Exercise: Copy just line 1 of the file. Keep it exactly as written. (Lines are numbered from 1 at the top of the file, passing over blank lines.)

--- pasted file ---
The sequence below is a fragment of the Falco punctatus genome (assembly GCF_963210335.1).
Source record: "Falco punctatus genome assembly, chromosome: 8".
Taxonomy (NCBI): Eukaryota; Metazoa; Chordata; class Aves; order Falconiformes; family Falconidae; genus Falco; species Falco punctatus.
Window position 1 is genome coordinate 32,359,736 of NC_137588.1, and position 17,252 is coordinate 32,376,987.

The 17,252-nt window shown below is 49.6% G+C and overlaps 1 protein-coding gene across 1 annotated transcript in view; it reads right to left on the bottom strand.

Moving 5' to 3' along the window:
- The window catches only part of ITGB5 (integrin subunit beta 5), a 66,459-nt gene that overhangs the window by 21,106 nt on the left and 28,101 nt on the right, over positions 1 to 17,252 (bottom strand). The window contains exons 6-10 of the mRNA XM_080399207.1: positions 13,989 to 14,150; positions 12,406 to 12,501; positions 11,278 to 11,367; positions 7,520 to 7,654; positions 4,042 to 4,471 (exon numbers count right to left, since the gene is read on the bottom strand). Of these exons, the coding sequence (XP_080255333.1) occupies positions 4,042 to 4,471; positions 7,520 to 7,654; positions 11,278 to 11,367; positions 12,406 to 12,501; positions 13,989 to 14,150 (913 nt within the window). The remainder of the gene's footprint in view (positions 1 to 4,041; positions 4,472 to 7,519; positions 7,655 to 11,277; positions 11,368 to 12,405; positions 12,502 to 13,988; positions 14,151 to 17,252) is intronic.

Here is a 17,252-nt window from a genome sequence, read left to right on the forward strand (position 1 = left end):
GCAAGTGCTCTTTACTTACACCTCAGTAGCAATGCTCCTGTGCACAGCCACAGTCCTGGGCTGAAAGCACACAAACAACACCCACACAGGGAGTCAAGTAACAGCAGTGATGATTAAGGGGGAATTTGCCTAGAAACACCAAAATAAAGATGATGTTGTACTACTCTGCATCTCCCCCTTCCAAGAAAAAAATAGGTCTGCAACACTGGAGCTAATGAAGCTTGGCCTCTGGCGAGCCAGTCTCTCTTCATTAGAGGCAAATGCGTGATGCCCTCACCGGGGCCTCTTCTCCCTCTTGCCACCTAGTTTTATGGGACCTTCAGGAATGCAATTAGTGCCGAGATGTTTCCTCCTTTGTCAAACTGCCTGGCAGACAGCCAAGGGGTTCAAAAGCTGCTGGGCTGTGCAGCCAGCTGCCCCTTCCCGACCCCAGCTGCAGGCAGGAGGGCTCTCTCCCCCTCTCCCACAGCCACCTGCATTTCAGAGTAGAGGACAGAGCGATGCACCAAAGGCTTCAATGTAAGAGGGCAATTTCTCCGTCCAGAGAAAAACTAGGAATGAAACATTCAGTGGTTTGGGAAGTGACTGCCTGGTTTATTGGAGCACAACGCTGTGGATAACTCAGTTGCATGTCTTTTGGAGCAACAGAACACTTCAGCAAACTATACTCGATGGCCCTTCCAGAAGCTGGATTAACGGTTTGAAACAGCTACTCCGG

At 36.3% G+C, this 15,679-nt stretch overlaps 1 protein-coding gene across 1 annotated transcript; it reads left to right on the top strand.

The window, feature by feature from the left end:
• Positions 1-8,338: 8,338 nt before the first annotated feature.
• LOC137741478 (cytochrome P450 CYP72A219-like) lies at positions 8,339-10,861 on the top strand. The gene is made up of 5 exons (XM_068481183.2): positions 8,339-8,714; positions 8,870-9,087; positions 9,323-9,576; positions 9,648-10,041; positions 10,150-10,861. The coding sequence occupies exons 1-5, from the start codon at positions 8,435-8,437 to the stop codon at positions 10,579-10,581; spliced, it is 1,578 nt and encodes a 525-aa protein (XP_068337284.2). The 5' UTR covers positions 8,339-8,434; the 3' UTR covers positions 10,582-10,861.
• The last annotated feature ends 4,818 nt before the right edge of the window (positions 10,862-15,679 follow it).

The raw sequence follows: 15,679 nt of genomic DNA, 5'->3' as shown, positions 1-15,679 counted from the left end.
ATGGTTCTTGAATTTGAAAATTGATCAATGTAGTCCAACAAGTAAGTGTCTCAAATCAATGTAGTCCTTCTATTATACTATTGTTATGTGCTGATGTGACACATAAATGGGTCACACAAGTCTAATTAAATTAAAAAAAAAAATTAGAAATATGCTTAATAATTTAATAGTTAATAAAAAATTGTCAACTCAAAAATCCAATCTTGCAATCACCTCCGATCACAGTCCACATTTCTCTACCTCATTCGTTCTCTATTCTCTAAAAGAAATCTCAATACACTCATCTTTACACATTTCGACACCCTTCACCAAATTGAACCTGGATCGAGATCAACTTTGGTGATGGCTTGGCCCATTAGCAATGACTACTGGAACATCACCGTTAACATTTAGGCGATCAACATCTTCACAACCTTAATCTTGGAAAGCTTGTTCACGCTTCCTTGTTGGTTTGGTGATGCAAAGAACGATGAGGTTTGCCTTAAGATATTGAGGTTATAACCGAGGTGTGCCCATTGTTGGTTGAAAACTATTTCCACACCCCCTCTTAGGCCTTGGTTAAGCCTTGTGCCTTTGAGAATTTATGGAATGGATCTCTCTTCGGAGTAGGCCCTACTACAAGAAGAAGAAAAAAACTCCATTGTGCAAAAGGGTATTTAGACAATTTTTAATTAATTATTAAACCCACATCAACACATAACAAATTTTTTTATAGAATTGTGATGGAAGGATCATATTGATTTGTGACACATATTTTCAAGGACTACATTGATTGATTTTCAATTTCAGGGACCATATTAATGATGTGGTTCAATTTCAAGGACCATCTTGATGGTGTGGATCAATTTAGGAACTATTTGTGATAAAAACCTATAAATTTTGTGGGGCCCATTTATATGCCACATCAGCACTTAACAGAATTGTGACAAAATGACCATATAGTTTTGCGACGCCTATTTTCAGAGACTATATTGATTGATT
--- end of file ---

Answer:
The sequence below is a fragment of the Falco punctatus genome (assembly GCF_963210335.1).